Sweetheart Kitchen Raises US$17.7 Million In Series C Funding Round To Launch New Brands And Kitchen Units Across MENA


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Cloud kitchen operator Sweetheart Kitchen has successfully secured €15 million (US$17.7 million) in a Series C funding round backed by strategic investors, led by the company’s founder and CEO Peter Schatzberg.

As a delivery-only multi-brand virtual kitchen, Schatzberg notes that the Dubai-based company is keen to invest their funding into supply chain technology, food design and hiring talent, as they had previously done, and which they plan to continue to do so. “Scaling units is certainly one important objective for us, but we are also investing in streamlining our processes and systems to achieve profitability.”

As a company that is only 15 months old, it’s noteworthy to point out its impressive milestones. The startup (which, according to a Wamda report, is backed by Germany’s Delivery Hero) has previously raised €21 million ($24.8 million) in a previous round. Thus, as of date, the startup has raised a total of $43 million. The brand boasts a portfolio of 30 brands, such as Wingo, Avocado Bravo and Affordabowls, among others.

That’s not to say that cloud kitchen startup hasn’t had their fair share of hurdles during the pandemic. Schatzberg comments, “Almost overnight, we pivoted from scaling volume and units, to demonstrating profitability through aggressive cost-cutting measures that would ordinarily take place in a mature enterprise.” They had to close live units in Kuwait, as well as make reductions, and lose cash flow as they were waiting to open a number of completed units, but was vacant due to citywide lockdowns. He adds, “Any incremental revenue we might have received as a function of the pandemic was more than offset by the various costs and challenges that the pandemic created.”

To utilize the time, the team focused internally on “controllership, efficiency, quality and profitability,” which Schatzberg says ignited the enterprise’s maturity more rapidly. With the new capital fusion, the team is gearing up to launch five additional brands, as well as have 12 units live in the UAE by the beginning of 2021, with more expansion into the KSA market in the second half of the same year. The team is also excited to scale across the region as they originally planned, starting with its relaunch in Kuwait. He concludes, “We plan on re-opening in January with seven kitchens, and on covering over 75% of Kuwait by the end of Q2 2021 with our new brands.”

‘TREP TALK ME: Peter Schatzberg, founder and CEO of Sweetheart Kitchen

What’s your advice to fellow entrepreneurs who are raising capital during this unprecedented time?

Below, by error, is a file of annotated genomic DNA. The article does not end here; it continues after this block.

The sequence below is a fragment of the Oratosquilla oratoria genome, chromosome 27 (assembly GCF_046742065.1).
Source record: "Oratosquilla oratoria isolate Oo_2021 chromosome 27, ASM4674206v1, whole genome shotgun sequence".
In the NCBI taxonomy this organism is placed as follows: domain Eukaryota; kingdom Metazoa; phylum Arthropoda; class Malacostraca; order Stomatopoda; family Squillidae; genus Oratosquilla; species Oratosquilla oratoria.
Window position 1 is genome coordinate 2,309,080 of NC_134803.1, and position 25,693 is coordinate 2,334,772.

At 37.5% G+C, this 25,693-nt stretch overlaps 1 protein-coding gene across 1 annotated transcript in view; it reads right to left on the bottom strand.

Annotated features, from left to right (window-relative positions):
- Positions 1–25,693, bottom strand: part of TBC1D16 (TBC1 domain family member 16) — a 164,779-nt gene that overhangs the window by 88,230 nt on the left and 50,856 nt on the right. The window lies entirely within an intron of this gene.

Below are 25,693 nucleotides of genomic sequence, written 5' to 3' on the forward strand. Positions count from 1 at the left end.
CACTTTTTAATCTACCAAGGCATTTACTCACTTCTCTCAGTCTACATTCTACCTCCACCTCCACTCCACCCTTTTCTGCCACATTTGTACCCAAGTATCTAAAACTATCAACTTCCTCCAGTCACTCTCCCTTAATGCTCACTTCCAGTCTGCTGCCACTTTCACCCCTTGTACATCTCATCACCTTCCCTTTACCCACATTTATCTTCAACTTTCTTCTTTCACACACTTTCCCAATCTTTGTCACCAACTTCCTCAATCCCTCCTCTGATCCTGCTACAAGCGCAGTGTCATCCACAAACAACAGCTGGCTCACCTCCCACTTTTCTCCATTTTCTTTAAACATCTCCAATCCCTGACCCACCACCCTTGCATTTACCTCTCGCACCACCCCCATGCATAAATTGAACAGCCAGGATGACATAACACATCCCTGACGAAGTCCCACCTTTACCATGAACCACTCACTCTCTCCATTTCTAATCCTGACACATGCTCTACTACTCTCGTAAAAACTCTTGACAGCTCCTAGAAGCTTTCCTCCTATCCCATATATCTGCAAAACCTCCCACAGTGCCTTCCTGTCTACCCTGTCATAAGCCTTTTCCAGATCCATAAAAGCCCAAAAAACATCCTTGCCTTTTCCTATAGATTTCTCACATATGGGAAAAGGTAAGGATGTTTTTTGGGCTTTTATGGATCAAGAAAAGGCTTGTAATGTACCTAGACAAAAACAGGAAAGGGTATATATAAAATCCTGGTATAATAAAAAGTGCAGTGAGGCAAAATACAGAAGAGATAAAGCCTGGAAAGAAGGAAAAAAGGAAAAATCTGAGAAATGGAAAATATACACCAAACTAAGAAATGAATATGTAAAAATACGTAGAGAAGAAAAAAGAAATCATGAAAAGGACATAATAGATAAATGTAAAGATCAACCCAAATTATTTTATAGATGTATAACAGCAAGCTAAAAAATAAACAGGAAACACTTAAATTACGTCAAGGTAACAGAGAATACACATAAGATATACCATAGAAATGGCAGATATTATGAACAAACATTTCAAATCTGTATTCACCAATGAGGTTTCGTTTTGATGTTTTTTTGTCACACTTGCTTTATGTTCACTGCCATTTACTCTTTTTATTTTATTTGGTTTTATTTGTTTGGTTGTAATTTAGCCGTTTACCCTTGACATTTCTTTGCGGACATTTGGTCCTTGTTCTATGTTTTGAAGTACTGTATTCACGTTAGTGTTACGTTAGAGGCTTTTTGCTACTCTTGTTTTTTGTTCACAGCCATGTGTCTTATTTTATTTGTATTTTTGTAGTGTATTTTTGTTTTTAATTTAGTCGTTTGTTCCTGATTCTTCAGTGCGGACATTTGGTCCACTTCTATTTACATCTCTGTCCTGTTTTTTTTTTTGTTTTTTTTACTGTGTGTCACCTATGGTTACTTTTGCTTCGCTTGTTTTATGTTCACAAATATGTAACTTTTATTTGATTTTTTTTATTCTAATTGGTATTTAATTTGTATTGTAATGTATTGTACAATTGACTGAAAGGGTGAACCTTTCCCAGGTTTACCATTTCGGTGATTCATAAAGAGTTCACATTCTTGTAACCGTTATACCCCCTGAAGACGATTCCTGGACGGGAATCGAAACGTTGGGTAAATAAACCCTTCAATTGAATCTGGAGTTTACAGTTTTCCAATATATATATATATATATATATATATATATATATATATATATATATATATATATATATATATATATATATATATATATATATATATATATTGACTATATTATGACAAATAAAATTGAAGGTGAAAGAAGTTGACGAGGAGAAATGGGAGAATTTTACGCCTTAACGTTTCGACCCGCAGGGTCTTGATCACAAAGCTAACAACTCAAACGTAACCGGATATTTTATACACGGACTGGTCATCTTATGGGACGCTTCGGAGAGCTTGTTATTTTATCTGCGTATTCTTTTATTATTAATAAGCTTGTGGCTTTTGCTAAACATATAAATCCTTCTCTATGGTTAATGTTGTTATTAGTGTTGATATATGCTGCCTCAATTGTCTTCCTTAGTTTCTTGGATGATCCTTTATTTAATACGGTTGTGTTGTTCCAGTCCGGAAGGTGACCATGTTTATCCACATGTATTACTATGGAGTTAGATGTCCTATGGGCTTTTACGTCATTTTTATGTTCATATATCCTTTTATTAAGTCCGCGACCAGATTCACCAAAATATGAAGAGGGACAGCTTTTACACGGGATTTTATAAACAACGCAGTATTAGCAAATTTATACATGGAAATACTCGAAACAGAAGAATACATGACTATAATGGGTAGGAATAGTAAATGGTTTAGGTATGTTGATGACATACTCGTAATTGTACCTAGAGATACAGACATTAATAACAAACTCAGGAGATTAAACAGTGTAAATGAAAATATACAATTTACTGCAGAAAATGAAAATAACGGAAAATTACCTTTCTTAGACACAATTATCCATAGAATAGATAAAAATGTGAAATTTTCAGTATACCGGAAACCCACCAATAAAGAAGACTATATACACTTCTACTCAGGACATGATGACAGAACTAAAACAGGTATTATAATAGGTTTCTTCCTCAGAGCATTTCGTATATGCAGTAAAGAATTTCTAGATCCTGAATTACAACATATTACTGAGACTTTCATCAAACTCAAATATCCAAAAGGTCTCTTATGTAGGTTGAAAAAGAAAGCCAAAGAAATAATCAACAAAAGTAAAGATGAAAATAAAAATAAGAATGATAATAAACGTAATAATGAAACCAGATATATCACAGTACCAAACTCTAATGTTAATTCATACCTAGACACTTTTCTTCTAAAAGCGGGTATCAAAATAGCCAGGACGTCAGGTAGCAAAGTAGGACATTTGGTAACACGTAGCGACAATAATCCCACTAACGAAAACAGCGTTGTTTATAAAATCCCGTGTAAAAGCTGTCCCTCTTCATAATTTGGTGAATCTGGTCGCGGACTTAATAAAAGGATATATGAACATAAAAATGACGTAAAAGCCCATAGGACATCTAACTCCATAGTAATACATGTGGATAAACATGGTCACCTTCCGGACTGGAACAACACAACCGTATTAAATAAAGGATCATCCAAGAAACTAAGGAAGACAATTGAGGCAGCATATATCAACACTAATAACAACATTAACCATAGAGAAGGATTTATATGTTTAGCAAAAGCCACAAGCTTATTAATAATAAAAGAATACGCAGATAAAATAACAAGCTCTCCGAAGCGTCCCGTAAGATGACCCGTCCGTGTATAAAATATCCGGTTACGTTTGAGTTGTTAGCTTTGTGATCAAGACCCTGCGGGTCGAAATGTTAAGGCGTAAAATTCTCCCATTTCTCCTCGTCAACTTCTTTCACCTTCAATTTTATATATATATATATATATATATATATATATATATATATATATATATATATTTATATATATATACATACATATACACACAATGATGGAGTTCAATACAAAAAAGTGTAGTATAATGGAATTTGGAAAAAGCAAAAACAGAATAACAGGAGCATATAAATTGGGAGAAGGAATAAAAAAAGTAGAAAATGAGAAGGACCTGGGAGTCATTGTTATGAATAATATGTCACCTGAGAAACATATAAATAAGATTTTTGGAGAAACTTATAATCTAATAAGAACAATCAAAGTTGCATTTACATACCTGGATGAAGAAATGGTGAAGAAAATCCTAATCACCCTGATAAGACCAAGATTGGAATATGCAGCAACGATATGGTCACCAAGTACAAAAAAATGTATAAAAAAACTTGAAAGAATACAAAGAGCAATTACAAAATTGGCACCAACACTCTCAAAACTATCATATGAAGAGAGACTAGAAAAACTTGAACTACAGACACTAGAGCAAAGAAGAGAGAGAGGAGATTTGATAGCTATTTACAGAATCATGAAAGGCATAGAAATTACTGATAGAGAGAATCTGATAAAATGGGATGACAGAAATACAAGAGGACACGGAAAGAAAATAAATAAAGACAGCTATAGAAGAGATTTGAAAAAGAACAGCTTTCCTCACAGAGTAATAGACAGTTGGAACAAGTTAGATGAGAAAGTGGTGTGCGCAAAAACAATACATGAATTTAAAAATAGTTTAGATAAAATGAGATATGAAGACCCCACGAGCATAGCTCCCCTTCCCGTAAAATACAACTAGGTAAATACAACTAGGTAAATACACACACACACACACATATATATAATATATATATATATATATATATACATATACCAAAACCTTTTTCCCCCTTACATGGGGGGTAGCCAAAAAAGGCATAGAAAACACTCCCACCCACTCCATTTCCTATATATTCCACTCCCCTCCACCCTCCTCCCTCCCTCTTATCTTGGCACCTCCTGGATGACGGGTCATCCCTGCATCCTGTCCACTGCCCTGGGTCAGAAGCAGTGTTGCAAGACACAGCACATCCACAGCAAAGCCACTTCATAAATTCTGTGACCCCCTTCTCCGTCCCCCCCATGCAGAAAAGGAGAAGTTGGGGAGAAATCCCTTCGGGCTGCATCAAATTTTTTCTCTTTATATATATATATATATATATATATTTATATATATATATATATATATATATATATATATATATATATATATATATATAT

1. Ask yourself if you really need to raise capital right now

“Carefully consider whether you have the capabilities, business plan and determination to raise capital during a global economic downturn. Your time is precious, and rejection can be painful. Do not waste time trying to raise funds in this environment if you are not prepared to face

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Trump taps U.S. Marine Band for White House event and raises questions about employing the military for political purposes

The band has played at every presidential inauguration since 1801, when President Thomas Jefferson gave the group the title “The President’s Own,” according to its online history. The band is called upon when the president is discharging his duties as head of state.

But federal regulations bar the use of government resources for, and the coercion of federal employees into, political activities aimed at a candidate’s reelection — and taxpayer-funded military bands cannot be used for campaign events. Members of the U.S. military are prohibited from wearing military uniforms at political campaign events.

Administration and military officials said the activity on Saturday was an official White House event called, “Peaceful Protest for Law and Order.”

“The United States Marine Band provided musical support for the Peaceful Protest for Law and Order event, an official event on the South Lawn of the White House,” Capt. Joseph Butterfield, a spokesman for the Marine Corps, said in a statement. “All tasking for U.S. Marine Band support at the White House, including for this event, is generated by the White House Military Office.”

Judd Deere, a spokesman for the White House, said: “The event yesterday was an official White House event and was conducted in compliance with the Hatch Act.” The Hatch Act bars federal employees from using their titles and positions to engage in political activity. The president and vice president are exempt but do fall under criminal provisions that prohibit the coercion of federal government employees to engage in political activity.